Italian industry and electricity consumption: recovery after lockdown

I dati Terna possono aiutare a capire come la domanda elettrica varia nel corso del tempo. In particolare, grazie a un focus sul 2020, possiamo comprendere meglio la realtà post pandemia.

Electricity consumption recorded by Terna as the litmus test of the Italian economy after COVID. The coronavirus pandemic hit Italy like a tsunami, overwhelming everyone and everything. Now that the worst had past, when the hospitals were overrun and the lockdown was in place, the time has come for analyses, for numbers that will allow us to understand not only how much we have lost, but also how long it will take to recover from this unprecedented economic shock. And it is in this context that electricity consumption can help us better understand what has happened and what will happen next. Both because, as we will see, the change in electricity demand often mirrors the GDP, and because, thanks to the analysis of industrial electricity consumption, we can better understand the difficulties experienced by the main sectors of Italian industry.

Using the data provided by Terna on the weekly and monthly changes in electricity demand in 2020, we can therefore count on a privileged observation point that allows us to delve into the reality that families and businesses experience every day, directly monitoring the consumption of customers connected to the national electricity grid.

At the height of the crisis, the demand for electricity experienced a collapse never seen before. April was the worst month, with a drop of 17.2% compared to the same month of the previous year. The percentage is more or less in line with what was recorded in France (-18.9% compared to 2019) and Spain (-16.8%), while in Germany the decline was heavy but more contained (-10.6%).

From that moment on recovery began slowly with the demand for electricity which in Italy in the first week of September recorded a decline of just 2.8% compared to the same seven days in 2019, reaching, over the monthly September value, a figure basically in line with data from September 2019: 26.6 billion kWh.

These are the data regarding the country's overall consumption. A particularly interesting tool that allows us to better understand the performance of the industry is Terna's weekly IMCEI index on industrial consumption, built on the basis of the daily withdrawals of approximately 530 large industries with direct high-voltage connections and for which Terna is responsible for measuring. This index takes as a basis 100 the first week of February and compares, week after week, the trend of the sector both with the previous weeks and with those of the previous year.

The trend of the IMCEI industrial consumption index: here the week/year comparison of electricity consumption of 530 large energy consumers (Terna data)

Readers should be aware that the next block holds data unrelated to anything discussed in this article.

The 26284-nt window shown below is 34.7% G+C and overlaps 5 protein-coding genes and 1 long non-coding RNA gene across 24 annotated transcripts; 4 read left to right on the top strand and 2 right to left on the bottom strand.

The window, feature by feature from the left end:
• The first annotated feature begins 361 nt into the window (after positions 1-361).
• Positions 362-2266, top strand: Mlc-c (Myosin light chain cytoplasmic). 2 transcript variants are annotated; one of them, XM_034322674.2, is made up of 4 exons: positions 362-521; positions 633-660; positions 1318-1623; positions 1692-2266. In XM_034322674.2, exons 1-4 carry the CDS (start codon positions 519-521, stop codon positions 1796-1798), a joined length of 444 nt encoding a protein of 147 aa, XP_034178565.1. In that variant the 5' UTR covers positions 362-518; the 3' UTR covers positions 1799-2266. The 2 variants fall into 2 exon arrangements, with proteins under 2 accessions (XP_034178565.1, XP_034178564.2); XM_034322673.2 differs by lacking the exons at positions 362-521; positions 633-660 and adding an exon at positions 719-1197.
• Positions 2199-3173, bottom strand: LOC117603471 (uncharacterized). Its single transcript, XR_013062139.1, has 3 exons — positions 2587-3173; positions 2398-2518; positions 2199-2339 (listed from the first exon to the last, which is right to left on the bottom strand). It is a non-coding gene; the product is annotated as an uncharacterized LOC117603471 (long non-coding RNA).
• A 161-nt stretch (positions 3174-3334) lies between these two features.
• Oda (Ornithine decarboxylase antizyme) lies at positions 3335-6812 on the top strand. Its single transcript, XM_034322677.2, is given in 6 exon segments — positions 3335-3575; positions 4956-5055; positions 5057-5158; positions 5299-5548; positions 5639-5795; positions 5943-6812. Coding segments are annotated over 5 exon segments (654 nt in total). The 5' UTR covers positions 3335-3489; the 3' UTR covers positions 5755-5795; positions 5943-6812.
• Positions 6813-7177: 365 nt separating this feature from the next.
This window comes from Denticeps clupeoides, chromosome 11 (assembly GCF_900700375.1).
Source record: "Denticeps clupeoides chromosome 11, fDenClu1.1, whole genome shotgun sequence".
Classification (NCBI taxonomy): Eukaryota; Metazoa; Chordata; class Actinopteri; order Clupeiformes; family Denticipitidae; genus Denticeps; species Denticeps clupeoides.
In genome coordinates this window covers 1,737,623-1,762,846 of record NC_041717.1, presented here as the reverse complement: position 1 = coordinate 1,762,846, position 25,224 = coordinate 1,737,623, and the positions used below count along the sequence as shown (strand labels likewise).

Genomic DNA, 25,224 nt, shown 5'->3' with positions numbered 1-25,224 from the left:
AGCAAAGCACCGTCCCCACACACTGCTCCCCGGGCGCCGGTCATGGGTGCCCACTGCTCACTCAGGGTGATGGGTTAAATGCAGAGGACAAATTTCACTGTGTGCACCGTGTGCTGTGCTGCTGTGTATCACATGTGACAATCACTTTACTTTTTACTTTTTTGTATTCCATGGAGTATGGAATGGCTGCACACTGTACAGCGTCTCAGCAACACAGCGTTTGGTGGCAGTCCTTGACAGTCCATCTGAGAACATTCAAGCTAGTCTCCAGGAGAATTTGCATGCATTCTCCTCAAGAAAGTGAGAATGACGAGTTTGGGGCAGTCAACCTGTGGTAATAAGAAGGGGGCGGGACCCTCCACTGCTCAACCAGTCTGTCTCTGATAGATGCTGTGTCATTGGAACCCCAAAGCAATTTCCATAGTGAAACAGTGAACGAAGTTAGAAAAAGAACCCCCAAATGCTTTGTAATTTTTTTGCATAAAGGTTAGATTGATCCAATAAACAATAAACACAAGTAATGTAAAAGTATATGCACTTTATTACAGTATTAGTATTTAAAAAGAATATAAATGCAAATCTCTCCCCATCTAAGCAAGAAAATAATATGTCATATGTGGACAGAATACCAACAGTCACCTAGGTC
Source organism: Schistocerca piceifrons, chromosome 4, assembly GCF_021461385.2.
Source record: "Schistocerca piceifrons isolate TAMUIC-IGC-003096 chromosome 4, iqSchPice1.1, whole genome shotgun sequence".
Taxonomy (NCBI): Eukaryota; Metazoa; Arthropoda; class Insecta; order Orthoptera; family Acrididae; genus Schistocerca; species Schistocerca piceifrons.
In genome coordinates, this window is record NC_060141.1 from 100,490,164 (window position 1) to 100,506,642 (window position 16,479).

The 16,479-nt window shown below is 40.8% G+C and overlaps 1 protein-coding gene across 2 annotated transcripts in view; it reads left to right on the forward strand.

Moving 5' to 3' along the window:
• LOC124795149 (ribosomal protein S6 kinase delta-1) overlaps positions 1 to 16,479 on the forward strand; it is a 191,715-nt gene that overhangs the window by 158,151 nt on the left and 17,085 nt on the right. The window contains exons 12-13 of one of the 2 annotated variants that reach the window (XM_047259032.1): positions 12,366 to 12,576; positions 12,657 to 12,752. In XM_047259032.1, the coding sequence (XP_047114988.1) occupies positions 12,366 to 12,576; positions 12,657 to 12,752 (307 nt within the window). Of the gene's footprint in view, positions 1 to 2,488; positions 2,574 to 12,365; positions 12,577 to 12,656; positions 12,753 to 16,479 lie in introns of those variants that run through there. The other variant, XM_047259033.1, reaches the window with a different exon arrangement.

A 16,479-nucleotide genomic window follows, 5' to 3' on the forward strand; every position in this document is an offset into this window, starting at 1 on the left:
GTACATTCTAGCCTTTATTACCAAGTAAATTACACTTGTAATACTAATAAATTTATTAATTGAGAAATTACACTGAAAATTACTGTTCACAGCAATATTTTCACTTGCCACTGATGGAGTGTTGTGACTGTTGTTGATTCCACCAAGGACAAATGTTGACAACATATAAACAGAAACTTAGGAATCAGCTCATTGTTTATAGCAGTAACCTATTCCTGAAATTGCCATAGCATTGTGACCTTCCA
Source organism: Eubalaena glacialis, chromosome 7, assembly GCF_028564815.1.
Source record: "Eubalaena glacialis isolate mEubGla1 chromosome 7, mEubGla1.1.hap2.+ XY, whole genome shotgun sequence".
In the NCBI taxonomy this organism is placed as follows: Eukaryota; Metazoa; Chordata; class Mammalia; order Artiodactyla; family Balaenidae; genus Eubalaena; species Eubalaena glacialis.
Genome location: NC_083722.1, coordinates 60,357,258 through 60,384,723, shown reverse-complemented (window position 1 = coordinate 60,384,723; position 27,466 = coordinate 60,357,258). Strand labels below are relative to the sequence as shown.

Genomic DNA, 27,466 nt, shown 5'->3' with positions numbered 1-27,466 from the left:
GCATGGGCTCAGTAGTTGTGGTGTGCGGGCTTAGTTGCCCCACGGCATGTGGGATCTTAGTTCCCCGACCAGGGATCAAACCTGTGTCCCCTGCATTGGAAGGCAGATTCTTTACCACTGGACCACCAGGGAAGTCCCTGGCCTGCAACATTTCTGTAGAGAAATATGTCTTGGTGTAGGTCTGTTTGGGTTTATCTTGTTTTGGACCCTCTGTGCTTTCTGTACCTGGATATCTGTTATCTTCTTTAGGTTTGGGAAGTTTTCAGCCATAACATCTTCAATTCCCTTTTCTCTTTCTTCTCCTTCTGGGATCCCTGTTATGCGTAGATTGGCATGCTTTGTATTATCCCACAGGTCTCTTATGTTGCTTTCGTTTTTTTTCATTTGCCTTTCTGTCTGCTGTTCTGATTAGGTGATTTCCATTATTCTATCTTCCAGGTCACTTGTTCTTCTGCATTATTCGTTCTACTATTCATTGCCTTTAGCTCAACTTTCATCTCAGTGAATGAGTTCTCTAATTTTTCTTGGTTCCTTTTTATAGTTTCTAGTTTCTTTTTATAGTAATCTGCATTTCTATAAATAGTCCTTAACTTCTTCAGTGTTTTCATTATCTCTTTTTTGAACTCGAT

The graph clearly shows how at the beginning of the lockdown there is a vertical fall in the index (-10% in the second week of March compared to -1% in the first). With the gradual closure of production activities, the IMCEI index continued to decline until it reached its minimum peak between the last week of March and the first of April when, compared to the same period in 2019, it reached -59%. In terms of GWh withdrawn from the Italian transmission grid, it went from 624 GWh in the fourth week of March 2019 to just 253 in the fourth week of March 2020. With the exception of August, when consumption is traditionally lower than in other months, from May onwards the curve began to rise again, reaching -17 percent in the second week of September, with a decline of 107 GWh compared to 2019.

Looking at the performance of individual industrial sectors, a beacon of hope comes from construction, a strategic sector for Italy. The companies that produce building materials almost eliminated their electricity consumption during the lockdown, dropping in April by 86% to 4.51 GWh. After five months, in September the same companies recorded +8% to 28.83 GWh, also driven by the 110% Superbonus launched by the Government to help the sector.

Weekly trend of industrial electricity consumption for the Steel, Mechanical, Chemical, Non-Ferrous Metal product classes (Terna/IMCEI index)

Ceramics and glass were also up (+ 8% in September), while particular difficulties have been recorded in the steel industry (-82% to 55.05 GWh in the last week of March, -23% in the second week of September) and in the paper industry which in the week 7-13 September still shows a drop in electricity consumption equal to -40%. Much smaller variations were instead recorded in the chemicals sector (-11% in April, -10% in September) and in the food sector (-21% in April, -7% in September).

Weekly trend of industrial electricity consumption for the Construction materials, Means of transport, Food and Paper product classes (Terna/IMCEI Index)

What will happen in the near future? For estimates on the change in demand in 2020 and 2021, Terna used a macroeconomic model based on the relationship between the trend in GDP and that of electricity demand. Looking at the graphs from 1996 to today, one can immediately see how, even in moments of shock such as the one experienced during the 2008 economic crisis, there has always been a strong correlation between GDP and electricity demand.

The historical series of changes in GDP and electricity demand (%), based on the 1996-2019 quarterly data (Terna data)

Based on these similarities and the various forecasts made by analysts, it is estimated that electricity demand will fall by 5 to 7 percent in 2020, and then recover much of this gap in 2021.